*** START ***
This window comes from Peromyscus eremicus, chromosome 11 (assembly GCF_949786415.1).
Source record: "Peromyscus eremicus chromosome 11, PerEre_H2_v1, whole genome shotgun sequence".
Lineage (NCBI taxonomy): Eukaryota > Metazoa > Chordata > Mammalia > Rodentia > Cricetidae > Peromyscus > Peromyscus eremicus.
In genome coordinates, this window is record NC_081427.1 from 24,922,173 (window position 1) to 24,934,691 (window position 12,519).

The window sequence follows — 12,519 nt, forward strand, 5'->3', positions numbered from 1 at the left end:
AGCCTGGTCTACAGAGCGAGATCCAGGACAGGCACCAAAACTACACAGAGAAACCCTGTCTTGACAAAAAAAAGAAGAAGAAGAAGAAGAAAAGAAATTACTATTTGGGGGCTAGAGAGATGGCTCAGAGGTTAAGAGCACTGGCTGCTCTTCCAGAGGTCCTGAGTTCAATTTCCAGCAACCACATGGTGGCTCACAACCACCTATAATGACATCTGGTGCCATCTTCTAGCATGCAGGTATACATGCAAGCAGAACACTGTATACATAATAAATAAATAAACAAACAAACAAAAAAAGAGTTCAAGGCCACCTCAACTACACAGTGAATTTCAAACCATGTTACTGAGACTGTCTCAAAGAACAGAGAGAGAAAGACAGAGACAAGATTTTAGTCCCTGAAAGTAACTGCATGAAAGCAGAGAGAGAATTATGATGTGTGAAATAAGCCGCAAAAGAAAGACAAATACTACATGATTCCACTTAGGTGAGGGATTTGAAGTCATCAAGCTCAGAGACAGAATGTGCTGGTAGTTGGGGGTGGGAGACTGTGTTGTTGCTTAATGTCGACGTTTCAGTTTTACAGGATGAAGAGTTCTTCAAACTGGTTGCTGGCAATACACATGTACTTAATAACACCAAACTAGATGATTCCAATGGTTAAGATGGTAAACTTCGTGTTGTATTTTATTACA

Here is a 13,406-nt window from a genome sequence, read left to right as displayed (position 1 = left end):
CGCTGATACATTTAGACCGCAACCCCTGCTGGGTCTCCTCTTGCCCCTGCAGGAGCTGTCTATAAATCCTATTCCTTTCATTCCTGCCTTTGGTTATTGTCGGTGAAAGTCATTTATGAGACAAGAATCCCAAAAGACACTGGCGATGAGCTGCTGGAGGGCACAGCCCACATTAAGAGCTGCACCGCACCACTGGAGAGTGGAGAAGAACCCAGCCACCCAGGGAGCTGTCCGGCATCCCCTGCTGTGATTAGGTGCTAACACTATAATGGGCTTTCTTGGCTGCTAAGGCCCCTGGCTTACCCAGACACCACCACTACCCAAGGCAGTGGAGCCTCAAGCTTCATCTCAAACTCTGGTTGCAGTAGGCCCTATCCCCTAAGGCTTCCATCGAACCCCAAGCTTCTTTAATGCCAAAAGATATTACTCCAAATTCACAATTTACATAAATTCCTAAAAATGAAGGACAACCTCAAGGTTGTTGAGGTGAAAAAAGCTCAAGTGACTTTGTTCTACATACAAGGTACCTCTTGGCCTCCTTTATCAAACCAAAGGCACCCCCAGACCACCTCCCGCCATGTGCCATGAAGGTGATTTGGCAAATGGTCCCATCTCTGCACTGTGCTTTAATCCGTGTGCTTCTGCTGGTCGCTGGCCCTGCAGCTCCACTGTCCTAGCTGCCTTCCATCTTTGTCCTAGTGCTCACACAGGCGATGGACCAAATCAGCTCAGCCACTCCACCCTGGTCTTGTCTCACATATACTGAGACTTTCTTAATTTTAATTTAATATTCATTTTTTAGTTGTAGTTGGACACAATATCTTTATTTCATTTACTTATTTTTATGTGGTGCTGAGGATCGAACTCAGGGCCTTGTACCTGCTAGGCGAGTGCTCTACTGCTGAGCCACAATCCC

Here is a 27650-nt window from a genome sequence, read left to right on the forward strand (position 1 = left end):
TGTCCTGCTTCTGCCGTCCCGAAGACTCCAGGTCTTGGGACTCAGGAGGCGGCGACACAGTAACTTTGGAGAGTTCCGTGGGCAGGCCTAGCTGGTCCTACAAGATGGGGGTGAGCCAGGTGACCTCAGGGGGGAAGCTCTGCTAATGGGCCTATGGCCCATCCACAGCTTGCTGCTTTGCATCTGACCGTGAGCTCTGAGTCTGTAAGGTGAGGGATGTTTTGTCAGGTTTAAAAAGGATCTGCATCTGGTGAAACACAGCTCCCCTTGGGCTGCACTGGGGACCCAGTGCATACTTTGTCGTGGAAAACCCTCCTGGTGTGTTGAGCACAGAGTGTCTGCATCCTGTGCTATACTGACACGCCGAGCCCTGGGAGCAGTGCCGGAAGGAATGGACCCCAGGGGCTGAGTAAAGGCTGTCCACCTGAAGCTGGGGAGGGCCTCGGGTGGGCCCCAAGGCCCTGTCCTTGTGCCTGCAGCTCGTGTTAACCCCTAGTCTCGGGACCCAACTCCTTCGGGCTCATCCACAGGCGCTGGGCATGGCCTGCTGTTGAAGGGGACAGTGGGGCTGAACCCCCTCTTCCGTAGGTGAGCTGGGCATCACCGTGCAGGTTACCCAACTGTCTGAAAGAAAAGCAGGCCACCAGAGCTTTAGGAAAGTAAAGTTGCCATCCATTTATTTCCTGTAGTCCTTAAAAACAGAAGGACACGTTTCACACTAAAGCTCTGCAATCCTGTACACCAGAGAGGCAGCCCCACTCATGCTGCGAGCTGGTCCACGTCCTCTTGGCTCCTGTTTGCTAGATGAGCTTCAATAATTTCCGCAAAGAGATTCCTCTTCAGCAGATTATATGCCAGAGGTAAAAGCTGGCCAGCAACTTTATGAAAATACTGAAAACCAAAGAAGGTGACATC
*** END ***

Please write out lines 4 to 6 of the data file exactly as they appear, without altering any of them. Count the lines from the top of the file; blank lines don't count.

In genome coordinates, this window is record NC_081427.1 from 24,922,173 (window position 1) to 24,934,691 (window position 12,519).

The window sequence follows — 12,519 nt, forward strand, 5'->3', positions numbered from 1 at the left end:
AGCCTGGTCTACAGAGCGAGATCCAGGACAGGCACCAAAACTACACAGAGAAACCCTGTCTTGACAAAAAAAAGAAGAAGAAGAAGAAGAAAAGAAATTACTATTTGGGGGCTAGAGAGATGGCTCAGAGGTTAAGAGCACTGGCTGCTCTTCCAGAGGTCCTGAGTTCAATTTCCAGCAACCACATGGTGGCTCACAACCACCTATAATGACATCTGGTGCCATCTTCTAGCATGCAGGTATACATGCAAGCAGAACACTGTATACATAATAAATAAATAAACAAACAAACAAAAAAAGAGTTCAAGGCCACCTCAACTACACAGTGAATTTCAAACCATGTTACTGAGACTGTCTCAAAGAACAGAGAGAGAAAGACAGAGACAAGATTTTAGTCCCTGAAAGTAACTGCATGAAAGCAGAGAGAGAATTATGATGTGTGAAATAAGCCGCAAAAGAAAGACAAATACTACATGATTCCACTTAGGTGAGGGATTTGAAGTCATCAAGCTCAGAGACAGAATGTGCTGGTAGTTGGGGGTGGGAGACTGTGTTGTTGCTTAATGTCGACGTTTCAGTTTTACAGGATGAAGAGTTCTTCAAACTGGTTGCTGGCAATACACATGTACTTAATAACACCAAACTAGATGATTCCAATGGTTAAGATGGTAAACTTCGTGTTGTATTTTATTACA